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boost::asio::tcp::socket continuously receives empty packets

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    std::string sBuffer = new std::string;

pConn->Socket().async_read_some(
boost::asio::buffer(*sBuffer, this->m_sValid.length()),
boost::bind(&Gateway::Auth,
this,
sBuffer,
pConn));

In Gateway::Auth this code is called once more if some conditions aren't fulfilled. But always, std::string passed to Gateway::Auth is empty, and Gateway::Auth is called continuously - not only async_read_some returns immediately, but also read handler is called in same moment, without waiting for data to arrive. Am I doing something wrong or is that bug? Oh, even if I send something from other app, string passed to Auth is always empty.

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void Gateway::Auth(std::string *, Connection::Pointer)
where connection::pointer is shared_ptr. Connection::socket() returns socket and m_sValid is not empty std::string.

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I'm going to start to agree with Linus on his rants about C++. These samples say absolutely nothing about types or anything else useful regarding the code.

Regardless, purely by handwaiving, my guess would be that the instance of string examined by Auth is not the same instance that is filled by network read_some. ::buffer isn't supposed to make a copy, but it might have something to do with implicit copy being made due to const-ness or some such (can't seem to recall what *foo resolves to).

Why not pass string by reference (keeping a local instead of allocating with new), just like buffer expects it? And why pass it into Auth at all. It doesn't make much sense to have more than one pending read request, so just using class' own instance allocated as value should work. Or perhaps I'm just used to structuring code differently.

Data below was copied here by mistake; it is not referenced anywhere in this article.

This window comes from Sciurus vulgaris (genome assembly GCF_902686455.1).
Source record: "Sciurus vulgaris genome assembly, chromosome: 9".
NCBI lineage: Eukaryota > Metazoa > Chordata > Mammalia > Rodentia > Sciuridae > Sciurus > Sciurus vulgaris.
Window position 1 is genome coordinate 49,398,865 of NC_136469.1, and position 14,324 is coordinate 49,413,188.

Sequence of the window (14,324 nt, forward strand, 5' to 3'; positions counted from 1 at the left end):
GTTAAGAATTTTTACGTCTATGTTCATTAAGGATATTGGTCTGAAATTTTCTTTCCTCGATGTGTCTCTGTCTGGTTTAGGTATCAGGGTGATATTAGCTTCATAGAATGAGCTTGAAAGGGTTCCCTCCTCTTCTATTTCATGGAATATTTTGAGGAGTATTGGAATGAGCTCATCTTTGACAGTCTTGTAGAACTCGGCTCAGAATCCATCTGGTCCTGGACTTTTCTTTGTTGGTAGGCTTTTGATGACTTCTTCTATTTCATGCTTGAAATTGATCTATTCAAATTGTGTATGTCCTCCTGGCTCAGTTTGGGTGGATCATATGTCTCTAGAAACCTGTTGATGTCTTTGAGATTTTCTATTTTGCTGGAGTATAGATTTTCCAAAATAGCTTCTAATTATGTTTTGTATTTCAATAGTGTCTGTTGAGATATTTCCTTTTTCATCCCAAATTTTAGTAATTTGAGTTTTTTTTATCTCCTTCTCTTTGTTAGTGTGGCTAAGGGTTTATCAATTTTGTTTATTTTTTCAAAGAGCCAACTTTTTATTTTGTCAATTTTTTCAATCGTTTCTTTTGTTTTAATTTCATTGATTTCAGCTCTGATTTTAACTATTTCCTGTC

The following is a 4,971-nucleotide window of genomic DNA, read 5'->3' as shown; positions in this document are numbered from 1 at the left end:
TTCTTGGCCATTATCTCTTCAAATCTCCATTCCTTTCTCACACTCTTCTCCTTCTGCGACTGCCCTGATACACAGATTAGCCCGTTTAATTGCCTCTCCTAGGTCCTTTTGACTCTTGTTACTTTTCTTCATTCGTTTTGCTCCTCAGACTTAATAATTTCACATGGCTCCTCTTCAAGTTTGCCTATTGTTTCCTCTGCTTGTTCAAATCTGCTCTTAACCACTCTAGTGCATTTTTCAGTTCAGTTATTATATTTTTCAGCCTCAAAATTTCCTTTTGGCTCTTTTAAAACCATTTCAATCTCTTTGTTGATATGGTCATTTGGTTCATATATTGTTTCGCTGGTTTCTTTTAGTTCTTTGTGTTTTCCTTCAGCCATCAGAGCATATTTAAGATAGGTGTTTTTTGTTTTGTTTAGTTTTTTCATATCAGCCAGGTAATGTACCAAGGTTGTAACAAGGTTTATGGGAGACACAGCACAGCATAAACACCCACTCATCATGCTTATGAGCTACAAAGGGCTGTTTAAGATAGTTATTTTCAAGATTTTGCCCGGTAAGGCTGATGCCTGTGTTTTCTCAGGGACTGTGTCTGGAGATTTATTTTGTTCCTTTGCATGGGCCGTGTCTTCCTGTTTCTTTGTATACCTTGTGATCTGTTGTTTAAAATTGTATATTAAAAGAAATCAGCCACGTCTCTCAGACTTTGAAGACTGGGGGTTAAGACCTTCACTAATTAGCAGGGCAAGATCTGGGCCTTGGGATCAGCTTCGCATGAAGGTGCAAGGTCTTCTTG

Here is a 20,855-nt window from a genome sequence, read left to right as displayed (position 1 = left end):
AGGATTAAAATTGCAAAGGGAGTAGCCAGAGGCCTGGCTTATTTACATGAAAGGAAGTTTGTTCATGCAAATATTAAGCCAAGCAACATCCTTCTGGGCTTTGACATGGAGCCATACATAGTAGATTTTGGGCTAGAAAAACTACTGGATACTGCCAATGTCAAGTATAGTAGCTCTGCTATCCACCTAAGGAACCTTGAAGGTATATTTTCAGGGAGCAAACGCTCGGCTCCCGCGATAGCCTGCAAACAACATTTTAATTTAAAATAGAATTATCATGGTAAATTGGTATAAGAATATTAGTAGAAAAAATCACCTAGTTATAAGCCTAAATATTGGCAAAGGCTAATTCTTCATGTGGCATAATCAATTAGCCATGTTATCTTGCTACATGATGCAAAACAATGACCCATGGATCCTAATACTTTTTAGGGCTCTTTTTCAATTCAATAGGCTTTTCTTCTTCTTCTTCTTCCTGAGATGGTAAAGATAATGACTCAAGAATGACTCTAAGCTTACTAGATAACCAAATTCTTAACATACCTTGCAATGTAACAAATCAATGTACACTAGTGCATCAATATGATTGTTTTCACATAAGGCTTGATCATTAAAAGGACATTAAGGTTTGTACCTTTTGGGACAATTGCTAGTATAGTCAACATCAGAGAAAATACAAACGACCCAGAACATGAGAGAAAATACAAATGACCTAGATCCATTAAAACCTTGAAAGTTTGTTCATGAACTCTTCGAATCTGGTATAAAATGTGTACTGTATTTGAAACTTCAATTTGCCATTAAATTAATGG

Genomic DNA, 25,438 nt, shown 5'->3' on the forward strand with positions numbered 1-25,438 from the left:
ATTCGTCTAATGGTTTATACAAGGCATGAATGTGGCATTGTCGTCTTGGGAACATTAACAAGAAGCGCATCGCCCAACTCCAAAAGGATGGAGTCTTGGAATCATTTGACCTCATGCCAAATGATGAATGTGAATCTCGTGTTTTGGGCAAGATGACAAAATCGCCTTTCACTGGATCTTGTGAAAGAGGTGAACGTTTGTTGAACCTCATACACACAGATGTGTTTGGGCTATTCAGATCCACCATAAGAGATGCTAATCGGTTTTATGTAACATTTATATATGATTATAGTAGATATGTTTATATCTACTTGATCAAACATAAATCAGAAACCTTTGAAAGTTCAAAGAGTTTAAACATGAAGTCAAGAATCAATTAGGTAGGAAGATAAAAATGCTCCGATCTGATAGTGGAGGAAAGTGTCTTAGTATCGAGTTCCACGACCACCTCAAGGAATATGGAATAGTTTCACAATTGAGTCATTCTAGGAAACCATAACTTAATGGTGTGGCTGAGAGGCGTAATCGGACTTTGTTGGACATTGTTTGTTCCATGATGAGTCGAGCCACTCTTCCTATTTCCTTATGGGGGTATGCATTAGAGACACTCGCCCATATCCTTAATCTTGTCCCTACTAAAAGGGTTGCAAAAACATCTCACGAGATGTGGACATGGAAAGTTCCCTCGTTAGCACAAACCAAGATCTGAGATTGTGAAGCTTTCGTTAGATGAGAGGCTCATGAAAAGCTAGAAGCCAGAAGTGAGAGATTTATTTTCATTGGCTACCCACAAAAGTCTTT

Or the problem is somewhere completely else.

Quote:
m_sValid is not empty std::string.
Are you sure? What if you just set the value to over 9000 or leave it out completely.

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What about setting the size of sBuffer after creating it?
std::string * sBuffer = new std::string;
sBuffer->resize( this->m_sValid.length() );
...
If you look at the code in buffer.hpp:

inline const_buffers_1 buffer(const std::string& data,
std::size_t max_size_in_bytes)
{
return const_buffers_1(
const_buffer(data.data(),
data.size() < max_size_in_bytes
? data.size() : max_size_in_bytes
#if defined(BOOST_ASIO_ENABLE_BUFFER_DEBUGGING)
, detail::buffer_debug_check<std::string::const_iterator>(data.begin())
#endif // BOOST_ASIO_ENABLE_BUFFER_DEBUGGING
));
}



Your buffer would still be an empty buffer since the amount of space in the string is less than the max length you pass in.

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The string is empty. You are not meant to use the string's memory in that way. You should use c_str which gives you this hint since it is const. Use std::vector instead and make sure it has memory allocated.

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This topic is 2627 days old which is more than the 365 day threshold we allow for new replies. Please post a new topic.

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